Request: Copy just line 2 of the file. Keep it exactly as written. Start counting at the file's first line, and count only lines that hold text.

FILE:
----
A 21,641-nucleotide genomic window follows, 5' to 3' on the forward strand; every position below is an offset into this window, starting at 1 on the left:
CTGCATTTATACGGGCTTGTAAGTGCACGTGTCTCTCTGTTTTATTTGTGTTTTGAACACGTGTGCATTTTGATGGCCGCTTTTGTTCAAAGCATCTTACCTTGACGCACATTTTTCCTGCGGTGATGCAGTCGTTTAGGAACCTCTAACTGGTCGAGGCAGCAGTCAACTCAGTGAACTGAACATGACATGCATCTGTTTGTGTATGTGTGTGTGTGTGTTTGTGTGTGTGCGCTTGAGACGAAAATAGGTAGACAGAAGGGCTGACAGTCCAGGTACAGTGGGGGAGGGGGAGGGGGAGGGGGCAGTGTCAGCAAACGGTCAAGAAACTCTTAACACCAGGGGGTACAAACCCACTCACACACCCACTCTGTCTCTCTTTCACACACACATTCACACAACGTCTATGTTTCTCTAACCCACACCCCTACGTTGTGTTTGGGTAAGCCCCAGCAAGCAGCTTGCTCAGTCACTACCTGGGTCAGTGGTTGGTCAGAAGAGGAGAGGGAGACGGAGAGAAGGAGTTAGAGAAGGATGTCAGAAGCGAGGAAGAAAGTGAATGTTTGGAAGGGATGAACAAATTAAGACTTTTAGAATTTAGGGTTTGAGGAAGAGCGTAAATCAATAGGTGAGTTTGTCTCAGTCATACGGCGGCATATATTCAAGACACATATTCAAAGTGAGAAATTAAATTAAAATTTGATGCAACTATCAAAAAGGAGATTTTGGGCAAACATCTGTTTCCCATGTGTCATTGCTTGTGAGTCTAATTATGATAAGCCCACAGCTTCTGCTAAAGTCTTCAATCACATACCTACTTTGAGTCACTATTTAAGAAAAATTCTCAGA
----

CTGCATTTATACGGGCTTGTAAGTGCACGTGTCTCTCTGTTTTATTTGTGTTTTGAACACGTGTGCATTTTGATGGCCGCTTTTGTTCAAAGCATCTTACCTTGACGCACATTTTTCCTGCGGTGATGCAGTCGTTTAGGAACCTCTAACTGGTCGAGGCAGCAGTCAACTCAGTGAACTGAACATGACATGCATCTGTTTGTGTATGTGTGTGTGTGTGTTTGTGTGTGTGCGCTTGAGACGAAAATAGGTAGACAGAAGGGCTGACAGTCCAGGTACAGTGGGGGAGGGGGAGGGGGAGGGGGCAGTGTCAGCAAACGGTCAAGAAACTCTTAACACCAGGGGGTACAAACCCACTCACACACCCACTCTGTCTCTCTTTCACACACACATTCACACAACGTCTATGTTTCTCTAACCCACACCCCTACGTTGTGTTTGGGTAAGCCCCAGCAAGCAGCTTGCTCAGTCACTACCTGGGTCAGTGGTTGGTCAGAAGAGGAGAGGGAGACGGAGAGAAGGAGTTAGAGAAGGATGTCAGAAGCGAGGAAGAAAGTGAATGTTTGGAAGGGATGAACAAATTAAGACTTTTAGAATTTAGGGTTTGAGGAAGAGCGTAAATCAATAGGTGAGTTTGTCTCAGTCATACGGCGGCATATATTCAAGACACATATTCAAAGTGAGAAATTAAATTAAAATTTGATGCAACTATCAAAAAGGAGATTTTGGGCAAACATCTGTTTCCCATGTGTCATTGCTTGTGAGTCTAATTATGATAAGCCCACAGCTTCTGCTAAAGTCTTCAATCACATACCTACTTTGAGTCACTATTTAAGAAAAATTCTCAGA